8 classes, 45 minutes
Paper, Pencil, tempera paint
*I have also occasionally done this lesson in Illustrator/Photoshop (either, or a combo)
Painting, Graphic design
For the student to…
Understand how to identify simple shapes to draw to build more complex forms.
Identify and utilize symmetry, reflection symmetry, and line of symmetry in creating these designs
Understand the use of positive and negative in drawing and designing
This lesson is my take on a lesson that I feel has been around for a long time. Rather than just seeing it as a positive and negative lesson, I focus on two parts, the drawing part and the designing part. And beyond that, there are interdisciplinary connections to be made between Math and Geometry with concepts related to shape and symmetry.
To begin I recommend going over what symmetry means and where we observe it in nature. We also look at some examples of symmetrical photos of animals and we walk through how to break the animal into basic shapes. (see owl example). We also talk about stylization as the goal of this project is to create a design based on an animal, not a realistic rendering. Knowing when to stop is key, leaving some of the geometry can be critical.
Students are required to find a symmetrical example of an animal for homework. I talk about what makes a good animal. Specifically, a photo that has some complexity to it. I always mention that a student who tries to choose a simple photo often struggles with a lack of information. I always say to avoid an animal that is smooth, simple, or just oddly proportioned for a square (occasionally I let a child work with a different dimension if their animal would benefit from that.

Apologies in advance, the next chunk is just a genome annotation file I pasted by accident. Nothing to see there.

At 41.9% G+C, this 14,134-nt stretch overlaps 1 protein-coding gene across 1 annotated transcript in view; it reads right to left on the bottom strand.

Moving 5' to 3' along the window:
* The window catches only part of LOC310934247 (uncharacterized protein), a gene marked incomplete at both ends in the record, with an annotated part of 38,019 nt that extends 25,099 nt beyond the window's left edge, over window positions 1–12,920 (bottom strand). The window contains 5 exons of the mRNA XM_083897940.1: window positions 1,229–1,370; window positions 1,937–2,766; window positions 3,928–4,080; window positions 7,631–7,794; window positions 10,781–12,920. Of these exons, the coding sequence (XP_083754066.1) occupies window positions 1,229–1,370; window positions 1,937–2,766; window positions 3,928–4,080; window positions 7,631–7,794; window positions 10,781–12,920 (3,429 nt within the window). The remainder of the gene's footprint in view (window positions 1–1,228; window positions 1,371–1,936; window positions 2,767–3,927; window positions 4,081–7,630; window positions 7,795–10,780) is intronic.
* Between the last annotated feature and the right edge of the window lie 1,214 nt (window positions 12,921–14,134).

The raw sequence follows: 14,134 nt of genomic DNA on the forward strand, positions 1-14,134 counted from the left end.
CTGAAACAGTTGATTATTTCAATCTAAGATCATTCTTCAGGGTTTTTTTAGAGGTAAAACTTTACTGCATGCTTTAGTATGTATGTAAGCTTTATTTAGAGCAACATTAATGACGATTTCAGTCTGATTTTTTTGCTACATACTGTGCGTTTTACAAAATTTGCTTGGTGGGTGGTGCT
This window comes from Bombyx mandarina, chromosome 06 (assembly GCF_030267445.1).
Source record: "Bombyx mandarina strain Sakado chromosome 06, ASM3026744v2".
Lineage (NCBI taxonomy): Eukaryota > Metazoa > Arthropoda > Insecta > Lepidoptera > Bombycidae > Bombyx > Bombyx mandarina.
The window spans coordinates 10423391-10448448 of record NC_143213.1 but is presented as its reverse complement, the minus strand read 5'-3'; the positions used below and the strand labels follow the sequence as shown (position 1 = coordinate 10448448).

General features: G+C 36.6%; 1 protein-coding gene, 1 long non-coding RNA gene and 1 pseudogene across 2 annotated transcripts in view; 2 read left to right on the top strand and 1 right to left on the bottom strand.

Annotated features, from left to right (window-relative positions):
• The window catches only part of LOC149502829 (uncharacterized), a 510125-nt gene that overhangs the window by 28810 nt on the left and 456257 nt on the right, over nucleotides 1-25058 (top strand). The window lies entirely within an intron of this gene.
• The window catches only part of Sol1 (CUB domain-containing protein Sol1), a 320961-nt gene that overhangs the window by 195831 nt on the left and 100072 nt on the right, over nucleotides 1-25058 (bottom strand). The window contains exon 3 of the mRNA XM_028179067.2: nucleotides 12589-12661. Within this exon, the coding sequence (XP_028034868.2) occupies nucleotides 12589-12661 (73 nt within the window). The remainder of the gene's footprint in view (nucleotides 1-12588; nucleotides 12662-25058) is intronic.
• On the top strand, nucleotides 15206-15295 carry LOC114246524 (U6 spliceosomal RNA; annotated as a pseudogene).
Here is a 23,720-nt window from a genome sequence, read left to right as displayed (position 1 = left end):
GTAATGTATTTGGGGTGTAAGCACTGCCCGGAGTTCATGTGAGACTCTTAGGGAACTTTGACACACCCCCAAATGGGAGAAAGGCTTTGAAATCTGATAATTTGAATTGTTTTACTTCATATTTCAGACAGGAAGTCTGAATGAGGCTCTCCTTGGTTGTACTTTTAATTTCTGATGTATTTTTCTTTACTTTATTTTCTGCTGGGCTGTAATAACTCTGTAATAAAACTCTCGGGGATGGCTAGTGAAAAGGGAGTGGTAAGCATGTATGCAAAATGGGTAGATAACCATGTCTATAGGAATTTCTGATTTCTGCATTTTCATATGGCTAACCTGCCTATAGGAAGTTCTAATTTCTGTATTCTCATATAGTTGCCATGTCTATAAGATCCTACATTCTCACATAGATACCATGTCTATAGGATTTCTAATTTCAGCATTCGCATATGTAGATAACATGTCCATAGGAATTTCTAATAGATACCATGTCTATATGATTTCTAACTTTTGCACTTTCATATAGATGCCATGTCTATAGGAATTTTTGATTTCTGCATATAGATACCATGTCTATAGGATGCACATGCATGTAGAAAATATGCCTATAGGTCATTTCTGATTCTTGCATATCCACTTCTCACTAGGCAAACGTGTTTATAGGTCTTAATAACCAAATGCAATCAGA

Students work from their images to recreate their drawings in their sketchbook first in a square format (unless another format was selected). When approved, they move on to a good sheet of paper, I made the size 12×12. Students create vertical and horizontal in the center (and as every good art teacher knows, you do have to teach students how to measure twice for each line). They can use tools or stencils to help them draw the shapes. On the final they only need to draw one side (they can fold and trace using a light table or window) although some students prefer to sketch both lightly as the space relationship (for example, are the eyes too far apart or too close) can help them make decisions. After they have developed the animal’s shapes and added detail, you can then show them how to pattern it using positive and negative designs. I have done this with black and white as well as with contrasting colors as well. In the first quadrant, they work from the center out to create the pattern, labeling it as B (black) or W (white) LIGHTLY. At times they will likely encounter a black shape that butts up against another black shape and they can use a white line to differentiate. When the first quadrant is complete the mirror image is the same in reverse (what is black becomes white. They then plan out the lower left quadrant. As a shape crosses over the horizontal axis it should reverse, what is black becomes white, etc. Work out from the center outwards. It is important that the backgrounds reverse.
If this is part of a lesson taught during Covid-19 remote learning, have students develop the left half and go over the design including the horizontal center line in a black fine-tip sharpie or black ballpoint pen, and scan or photograph it. Bring it into an editing program like online Pixlr and crop and then paint bucket the positive negative design. When done, expand the canvas board and copy, paste, transform (flip), invert, and place the right half.
(this is a similar concept in a simpler form, could be a good project at a lower grade level to scaffold skills)
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